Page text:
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Wisconsin Office of School Safety at Risk Due to Lack of Funding | #schoolsaftey

The significant reduction in funding means Wisconsin residents will lose access to the Office of School Safety’s 24/7 anonymous tip line.

Madison, Wisconsin – Wisconsin Attorney General Josh Kaul says his state’s Office of School Safety will need to make serious cuts to its services after the legislature refused to provide additional funding to replace federal money that will run out in December.

The office was created by Republican Gov. Scott Walker in 2018 with overwhelming bipartisan support after the Marjory Stoneman Douglas High School mass shooting in Parkland, Florida, that killed 17 students and staff members, reports WPR. However, last week the Republican-led Joint Committee on Finance denied Kaul’s request for $2.2 million and 16 fulltime positions for the department, reports NBC15.

During the COVID-19 pandemic, the Wisconsin Department of Justice received $1.8 million from the American Rescue Plan Act, and Kaul allocated that money to the Office of School Safety. However, Joint Committee on Finance Co-chair Rep. Mark Born said, “The committee cannot backfill the expansion of government that occurred in nearly every agency due to one-time federal money, and this Office is no different,” in a statement on Friday.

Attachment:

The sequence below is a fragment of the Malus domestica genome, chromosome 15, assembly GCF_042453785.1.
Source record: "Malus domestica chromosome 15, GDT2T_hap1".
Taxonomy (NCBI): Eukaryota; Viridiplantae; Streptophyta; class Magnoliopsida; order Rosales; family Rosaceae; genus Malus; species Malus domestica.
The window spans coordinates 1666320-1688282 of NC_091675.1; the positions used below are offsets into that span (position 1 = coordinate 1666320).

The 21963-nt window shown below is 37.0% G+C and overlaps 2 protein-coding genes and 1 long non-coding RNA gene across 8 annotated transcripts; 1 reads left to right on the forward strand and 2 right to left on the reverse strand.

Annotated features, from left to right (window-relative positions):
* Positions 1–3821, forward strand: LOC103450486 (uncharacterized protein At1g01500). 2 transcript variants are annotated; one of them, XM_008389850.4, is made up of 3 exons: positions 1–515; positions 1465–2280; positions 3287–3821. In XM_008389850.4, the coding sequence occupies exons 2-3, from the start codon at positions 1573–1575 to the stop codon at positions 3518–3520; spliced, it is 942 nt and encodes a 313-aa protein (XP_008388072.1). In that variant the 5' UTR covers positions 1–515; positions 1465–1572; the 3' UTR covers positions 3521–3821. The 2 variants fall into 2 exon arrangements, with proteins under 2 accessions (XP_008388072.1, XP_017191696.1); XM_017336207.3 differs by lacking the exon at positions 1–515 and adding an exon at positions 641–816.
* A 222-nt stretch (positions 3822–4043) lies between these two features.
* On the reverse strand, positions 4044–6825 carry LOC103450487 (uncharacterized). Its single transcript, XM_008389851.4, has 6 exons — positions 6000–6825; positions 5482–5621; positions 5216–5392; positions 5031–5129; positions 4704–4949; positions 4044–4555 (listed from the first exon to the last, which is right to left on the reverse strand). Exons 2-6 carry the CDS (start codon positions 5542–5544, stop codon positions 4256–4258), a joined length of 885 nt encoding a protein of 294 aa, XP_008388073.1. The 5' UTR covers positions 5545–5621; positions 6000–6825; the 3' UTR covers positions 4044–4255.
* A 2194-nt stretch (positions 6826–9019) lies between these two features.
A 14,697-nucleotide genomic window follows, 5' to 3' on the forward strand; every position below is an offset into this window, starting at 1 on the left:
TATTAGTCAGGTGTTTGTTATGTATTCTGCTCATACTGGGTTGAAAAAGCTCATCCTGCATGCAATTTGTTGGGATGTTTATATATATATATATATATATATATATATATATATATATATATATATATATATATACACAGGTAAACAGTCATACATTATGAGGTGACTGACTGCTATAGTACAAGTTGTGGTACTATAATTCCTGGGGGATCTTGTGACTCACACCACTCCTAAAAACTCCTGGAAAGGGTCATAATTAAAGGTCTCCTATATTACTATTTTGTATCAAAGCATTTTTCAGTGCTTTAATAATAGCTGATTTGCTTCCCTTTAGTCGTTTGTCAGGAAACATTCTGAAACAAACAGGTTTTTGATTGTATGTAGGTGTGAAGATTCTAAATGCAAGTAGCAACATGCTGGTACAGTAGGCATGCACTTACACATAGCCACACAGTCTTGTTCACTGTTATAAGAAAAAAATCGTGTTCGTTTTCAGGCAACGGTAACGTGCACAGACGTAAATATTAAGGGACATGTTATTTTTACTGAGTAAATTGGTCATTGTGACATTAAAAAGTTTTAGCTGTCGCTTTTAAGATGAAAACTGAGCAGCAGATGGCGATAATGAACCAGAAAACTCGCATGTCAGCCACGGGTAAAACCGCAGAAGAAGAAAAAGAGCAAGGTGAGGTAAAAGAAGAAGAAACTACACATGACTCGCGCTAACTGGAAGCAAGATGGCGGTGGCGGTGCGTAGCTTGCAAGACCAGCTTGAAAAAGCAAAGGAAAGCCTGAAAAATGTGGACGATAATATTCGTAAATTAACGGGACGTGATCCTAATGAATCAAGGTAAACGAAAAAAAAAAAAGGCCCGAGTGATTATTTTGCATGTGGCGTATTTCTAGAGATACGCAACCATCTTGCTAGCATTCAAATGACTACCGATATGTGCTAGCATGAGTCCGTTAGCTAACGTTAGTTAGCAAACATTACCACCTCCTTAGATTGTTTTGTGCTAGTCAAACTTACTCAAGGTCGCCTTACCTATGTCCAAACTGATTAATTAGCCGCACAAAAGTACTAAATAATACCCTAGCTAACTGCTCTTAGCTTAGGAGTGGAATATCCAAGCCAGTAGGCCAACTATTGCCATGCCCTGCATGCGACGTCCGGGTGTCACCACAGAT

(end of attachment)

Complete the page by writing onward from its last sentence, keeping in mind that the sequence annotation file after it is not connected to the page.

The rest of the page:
Democratic Governor Tony Evers had requested a smaller amount — nearly $1 million — for the office, but that request was also denied by the committee.

The lack of funding means Wisconsin residents will lose access to the Office of School Safety’s 24/7 anonymous tip line, reports the Cap Times. Between September 1 and December 1 of last year, the Speak Up, Speak Out tip line received more than 1,000 tips. Anonymous tip lines are a leading school safety and security practice that can help to identify concerning student behavior, such as suicide ideation and mass shooting threats, before those threats can be carried out.

Nine of the 16 full-time positions Kaul requested would have been assigned to operation of the tip line, reports the Milwaukee Journal.

Although the lack of funding won’t completely eliminate Wisconsin’ Office of School Safety, the number of positions in the office will be reduced to only four for the entire state… down from 16.

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